The issues faced by the gold farmers and by factory workers are nearly identical.
As the workers organize, strategies they use in their gaming world are echoed in their organizing. In the online games, characters can virtually die in myriad ways. In union organizing, real people are beaten by thugs, shot by police, rounded up and sent to work camps.
Employers close up shop and move to new locations. Union organizers and pirate radio broadcasters are always moving to new locations to avoid detection.
And so on.
Great characters and a lot of action
There are some great characters, especially great female characters. I find this heartening, given the struggles of women for visibility and recognition in both tech and gaming.
Mala and Yasmin are both powerful leaders, strategizing amid the teeming crush of poverty in Dharavi, India. Matthew and Lu are organizing exploited tech workers in Shenzhen, China. Big Sister Nor is working out of Singapore. Jie, a pirate radio broadcaster and organizer extraordinaire, and the best character in the book, is everywhere and nowhere.
In the midst of a book full of characters and a lot of action, every so often the story stops for a didactic set-piece: on unions, arbitrage, the currency system, inflation, and other topics. I found these interludes boring and mansplainy -- but one member of our Labour Book Club enjoyed the digressions and felt they were the best part of the book.
Solidarity must be global
At bottom, For the Win illustrates how workers everywhere face the same issues. Labour transcends borders, transcends language, transcends the specific nature of our work. Everywhere, capital exploits workers the same way. And everywhere, only solidarity can win. FTW is about the need for solidarity beyond nations, immigration status, age, ethnicity, gender. We may be many things, but when it comes to how we earn a living (or don't), we are workers first.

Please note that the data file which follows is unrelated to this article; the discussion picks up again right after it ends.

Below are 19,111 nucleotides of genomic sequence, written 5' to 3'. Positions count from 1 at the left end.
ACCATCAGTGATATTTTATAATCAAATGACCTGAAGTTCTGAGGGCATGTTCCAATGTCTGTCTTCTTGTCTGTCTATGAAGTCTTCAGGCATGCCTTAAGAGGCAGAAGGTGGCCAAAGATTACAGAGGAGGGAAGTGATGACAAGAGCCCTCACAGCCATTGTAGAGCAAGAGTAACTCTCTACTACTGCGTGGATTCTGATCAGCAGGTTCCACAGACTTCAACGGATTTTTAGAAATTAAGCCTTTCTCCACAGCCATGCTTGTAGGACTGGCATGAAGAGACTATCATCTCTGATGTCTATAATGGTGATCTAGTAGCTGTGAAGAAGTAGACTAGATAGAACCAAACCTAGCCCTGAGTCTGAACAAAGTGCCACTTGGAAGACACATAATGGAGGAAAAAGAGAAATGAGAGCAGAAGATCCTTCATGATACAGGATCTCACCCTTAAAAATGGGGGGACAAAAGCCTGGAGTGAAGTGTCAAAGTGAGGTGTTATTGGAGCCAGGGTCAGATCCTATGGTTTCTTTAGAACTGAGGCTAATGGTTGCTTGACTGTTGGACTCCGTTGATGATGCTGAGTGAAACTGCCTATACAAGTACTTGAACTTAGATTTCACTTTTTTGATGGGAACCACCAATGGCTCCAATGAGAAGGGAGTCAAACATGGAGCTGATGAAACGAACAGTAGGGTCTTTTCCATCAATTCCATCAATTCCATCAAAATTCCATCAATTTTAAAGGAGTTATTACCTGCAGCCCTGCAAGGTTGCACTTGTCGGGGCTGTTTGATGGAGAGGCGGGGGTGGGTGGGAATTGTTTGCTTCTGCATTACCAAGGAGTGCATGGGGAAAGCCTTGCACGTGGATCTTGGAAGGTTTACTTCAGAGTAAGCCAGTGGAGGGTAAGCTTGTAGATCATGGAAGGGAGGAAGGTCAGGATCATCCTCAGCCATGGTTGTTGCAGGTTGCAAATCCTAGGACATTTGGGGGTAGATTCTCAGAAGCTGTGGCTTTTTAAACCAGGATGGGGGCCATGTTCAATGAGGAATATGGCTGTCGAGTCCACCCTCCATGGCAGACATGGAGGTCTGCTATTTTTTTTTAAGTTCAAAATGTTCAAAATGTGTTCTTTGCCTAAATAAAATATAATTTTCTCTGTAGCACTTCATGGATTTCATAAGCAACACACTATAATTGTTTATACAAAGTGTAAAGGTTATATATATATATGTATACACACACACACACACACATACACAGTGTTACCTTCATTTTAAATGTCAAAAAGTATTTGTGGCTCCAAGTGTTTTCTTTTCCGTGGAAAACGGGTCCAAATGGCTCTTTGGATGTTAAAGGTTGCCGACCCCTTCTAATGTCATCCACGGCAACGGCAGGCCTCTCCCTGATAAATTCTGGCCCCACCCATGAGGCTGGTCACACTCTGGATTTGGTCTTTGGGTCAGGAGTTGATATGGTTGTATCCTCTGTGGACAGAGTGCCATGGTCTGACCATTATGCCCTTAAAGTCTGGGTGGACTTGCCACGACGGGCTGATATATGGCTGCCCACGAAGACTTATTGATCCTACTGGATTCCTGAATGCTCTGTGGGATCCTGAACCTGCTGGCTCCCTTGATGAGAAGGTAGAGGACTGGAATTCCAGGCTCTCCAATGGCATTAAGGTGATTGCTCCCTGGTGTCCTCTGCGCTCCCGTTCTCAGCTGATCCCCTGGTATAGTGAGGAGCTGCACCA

A character says:
We come to Guangdong province because they say that we will be rich. But when we get here, we have bad working conditions, bad pay, and everything is stacked against us. No one can get real papers to live here, so we all buy fakes, and the police know they can stop us at any time and put us in jail or send us away because we don't have real documents. Our bosses know it, so they lock us in, or beat us, or steal our pay.
I have been here for five years now, and I see how it works: the rich get richer, the poor get used up and sent back to the village, ruined. The corrupt government runs on bribes, not justice, and any attempt by working people to organize for a better deal is met with violence. The corrupt businessmen buy corrupt policemen who work for corrupt government. I've had enough! It's time for working people to organize -- one of us is nothing. Together we can't be stopped.
China's revolutions have come and gone, and still the few are rich and the many are poor. It's time for a worldwide revolution: workers in China, India, America -- all over -- have to fight together.
Doctorow very consciously links these current struggles to labour history: the organizing gamers call themselves International Workers of the World Wide Web (IWWWW), using the nickname “Webblies,” in tribute to the old IWW’s nickname, “the Wobblies”. So many of the books we read for Labour Book Club featured the Wobblies. The IWW will always be the movement that is closest to my heart -- so this detail really struck a deep chord for me.
For the Win is an ambitious book. Doctorow is trying to do many things at the same time, with uneven results. But at its core, this is an inspiring story of young workers organizing. In that it succeeds brilliantly. All the workers of the world can read this book and be inspired.
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Labour Book Club ends in November with Gilded Mountain by Kate Manning. After that, I'll post our reading list and reflect on the experience.